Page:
Local EOS officials say boat wakes can have significant impact on vulnerable properties and signs is being posted at boat launches and shared with private moorage organizations encouraging boaters to go slow and avoid causing wakes, particularly close to shore.

Boat Safety:

Boaters are reminded they can be fined for operating power-boat faster than 10kilometres-per-hour within 30 metres of the shore. Boaters who disregard safety notifications can be also be fined.

The RCMP has said it plans to be out on the lake this long weekend monitoring boaters and vulnerable areas.

Municipal and public safety crews are also continuing to install flood mitigation, including sand bag walls, bladder dams and gabion barriers in many vulnerable locations and the public is being asked not to touch them for their own safety and to ensure the continued protection of community infrastructure and property. Parents are also being urged to keep their children off the lengths of bladder dams, long water-filled plastic pipes used to hold back the water.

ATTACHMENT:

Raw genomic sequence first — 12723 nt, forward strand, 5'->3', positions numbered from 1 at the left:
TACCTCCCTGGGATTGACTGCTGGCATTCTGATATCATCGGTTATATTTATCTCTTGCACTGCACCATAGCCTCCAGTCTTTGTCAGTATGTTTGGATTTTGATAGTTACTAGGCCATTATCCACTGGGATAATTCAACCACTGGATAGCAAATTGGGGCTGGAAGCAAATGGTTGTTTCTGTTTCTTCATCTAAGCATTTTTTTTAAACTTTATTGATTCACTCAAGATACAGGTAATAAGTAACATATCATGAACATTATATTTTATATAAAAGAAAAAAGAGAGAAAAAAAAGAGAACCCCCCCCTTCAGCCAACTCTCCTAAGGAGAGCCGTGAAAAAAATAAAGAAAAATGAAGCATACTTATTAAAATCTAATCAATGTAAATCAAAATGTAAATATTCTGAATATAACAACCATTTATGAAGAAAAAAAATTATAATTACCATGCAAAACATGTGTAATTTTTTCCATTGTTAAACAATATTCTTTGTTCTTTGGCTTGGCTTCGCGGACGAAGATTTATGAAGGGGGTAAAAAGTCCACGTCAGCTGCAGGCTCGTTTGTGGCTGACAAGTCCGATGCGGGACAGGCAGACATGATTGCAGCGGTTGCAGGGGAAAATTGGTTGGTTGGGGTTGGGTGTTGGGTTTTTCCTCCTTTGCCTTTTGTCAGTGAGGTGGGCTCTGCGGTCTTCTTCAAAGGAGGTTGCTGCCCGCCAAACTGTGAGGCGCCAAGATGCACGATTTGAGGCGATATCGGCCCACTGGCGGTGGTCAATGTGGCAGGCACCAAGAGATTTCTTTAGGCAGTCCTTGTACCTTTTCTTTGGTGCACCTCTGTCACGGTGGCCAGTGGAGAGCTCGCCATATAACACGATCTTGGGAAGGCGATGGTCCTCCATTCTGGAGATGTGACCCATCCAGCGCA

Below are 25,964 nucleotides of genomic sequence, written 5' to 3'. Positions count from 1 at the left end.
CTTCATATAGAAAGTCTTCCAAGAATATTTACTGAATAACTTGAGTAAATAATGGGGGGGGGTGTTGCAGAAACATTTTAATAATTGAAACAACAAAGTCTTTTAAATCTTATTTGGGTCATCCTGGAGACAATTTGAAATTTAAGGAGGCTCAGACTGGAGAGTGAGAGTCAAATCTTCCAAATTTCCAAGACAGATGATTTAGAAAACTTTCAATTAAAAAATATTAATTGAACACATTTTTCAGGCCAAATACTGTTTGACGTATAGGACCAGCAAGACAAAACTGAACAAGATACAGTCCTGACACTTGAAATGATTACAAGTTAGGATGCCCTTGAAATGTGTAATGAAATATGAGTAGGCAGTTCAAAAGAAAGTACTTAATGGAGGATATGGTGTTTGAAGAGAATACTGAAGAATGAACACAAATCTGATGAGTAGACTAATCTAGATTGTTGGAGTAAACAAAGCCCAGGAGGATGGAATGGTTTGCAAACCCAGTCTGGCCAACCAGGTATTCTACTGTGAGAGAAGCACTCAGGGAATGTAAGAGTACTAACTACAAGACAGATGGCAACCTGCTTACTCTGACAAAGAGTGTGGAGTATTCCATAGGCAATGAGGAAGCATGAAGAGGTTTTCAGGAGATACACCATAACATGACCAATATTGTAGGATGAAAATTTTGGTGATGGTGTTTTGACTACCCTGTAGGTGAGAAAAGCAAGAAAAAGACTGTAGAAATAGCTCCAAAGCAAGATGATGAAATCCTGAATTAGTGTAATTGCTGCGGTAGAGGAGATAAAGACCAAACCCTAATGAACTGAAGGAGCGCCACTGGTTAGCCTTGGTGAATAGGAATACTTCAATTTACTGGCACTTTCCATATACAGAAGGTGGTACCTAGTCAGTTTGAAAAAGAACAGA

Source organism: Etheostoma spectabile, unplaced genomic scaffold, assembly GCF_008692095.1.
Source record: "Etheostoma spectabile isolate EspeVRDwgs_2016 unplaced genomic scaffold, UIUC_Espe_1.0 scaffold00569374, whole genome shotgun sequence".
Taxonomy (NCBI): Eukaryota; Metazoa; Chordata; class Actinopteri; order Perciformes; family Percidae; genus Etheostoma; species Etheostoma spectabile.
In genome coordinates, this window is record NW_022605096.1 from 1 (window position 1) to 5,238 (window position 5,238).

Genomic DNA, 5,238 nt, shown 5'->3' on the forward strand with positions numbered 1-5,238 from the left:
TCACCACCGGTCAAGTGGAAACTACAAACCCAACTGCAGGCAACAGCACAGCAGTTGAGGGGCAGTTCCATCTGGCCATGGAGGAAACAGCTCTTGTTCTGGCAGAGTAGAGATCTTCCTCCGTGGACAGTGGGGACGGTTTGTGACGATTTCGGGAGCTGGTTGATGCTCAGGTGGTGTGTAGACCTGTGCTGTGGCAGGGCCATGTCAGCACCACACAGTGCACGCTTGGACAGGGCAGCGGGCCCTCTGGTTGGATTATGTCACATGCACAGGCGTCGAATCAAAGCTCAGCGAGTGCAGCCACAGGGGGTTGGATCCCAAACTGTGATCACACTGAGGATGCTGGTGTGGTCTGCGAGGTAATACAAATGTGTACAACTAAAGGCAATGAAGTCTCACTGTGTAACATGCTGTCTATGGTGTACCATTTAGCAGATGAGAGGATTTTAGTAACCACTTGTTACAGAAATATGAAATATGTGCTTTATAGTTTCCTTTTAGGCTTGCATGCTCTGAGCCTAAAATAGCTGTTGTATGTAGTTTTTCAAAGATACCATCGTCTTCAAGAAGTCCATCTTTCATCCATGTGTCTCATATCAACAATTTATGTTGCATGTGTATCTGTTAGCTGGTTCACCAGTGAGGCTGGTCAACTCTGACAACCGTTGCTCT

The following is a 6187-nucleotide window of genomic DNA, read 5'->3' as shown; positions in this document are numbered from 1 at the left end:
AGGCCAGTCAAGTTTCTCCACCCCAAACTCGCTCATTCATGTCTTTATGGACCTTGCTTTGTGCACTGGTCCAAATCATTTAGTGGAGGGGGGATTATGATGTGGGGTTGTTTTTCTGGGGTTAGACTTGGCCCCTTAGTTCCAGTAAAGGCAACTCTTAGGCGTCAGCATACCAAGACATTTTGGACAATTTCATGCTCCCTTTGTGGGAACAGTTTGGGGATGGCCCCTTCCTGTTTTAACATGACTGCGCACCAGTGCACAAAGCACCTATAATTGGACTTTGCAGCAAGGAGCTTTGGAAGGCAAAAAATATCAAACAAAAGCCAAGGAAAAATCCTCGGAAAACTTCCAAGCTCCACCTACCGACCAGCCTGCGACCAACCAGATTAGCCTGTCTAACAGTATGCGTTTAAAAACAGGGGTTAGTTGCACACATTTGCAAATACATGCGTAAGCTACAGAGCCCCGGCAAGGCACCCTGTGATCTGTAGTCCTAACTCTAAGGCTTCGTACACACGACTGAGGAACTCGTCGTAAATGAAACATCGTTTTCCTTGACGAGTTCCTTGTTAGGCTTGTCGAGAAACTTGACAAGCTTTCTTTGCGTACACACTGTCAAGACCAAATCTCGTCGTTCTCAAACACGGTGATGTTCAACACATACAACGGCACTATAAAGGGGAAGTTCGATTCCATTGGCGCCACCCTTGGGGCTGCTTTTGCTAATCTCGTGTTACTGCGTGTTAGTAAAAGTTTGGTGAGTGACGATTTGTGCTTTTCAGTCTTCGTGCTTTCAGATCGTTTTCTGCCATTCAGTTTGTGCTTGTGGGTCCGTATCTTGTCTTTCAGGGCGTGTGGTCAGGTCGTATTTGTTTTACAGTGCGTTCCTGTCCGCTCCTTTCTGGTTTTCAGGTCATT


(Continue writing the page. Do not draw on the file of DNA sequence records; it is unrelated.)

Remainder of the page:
Debris washed up on beaches should be left for the time being. Please do not remove logs and other wood material as it helps limit erosion caused by wave action. When the flood risk has passed, officials will provide notification of how the beach debris will be removed.

For current information on the status of boat launches, waterfront park and beach closures, please refer to local government websites (links below).

Emergency Support Services will be closed from Saturday, May 20 to Monday, May 23, reopening on Tuesday, May 24 from 11 a.m. to 2 p.m. For urgent support service matters please call 250-469-8490.

Find information on flood preparation, including sand and sandbag locations, how to effectively build sandbag walls and secure docks at cordemergency.ca/beprepared.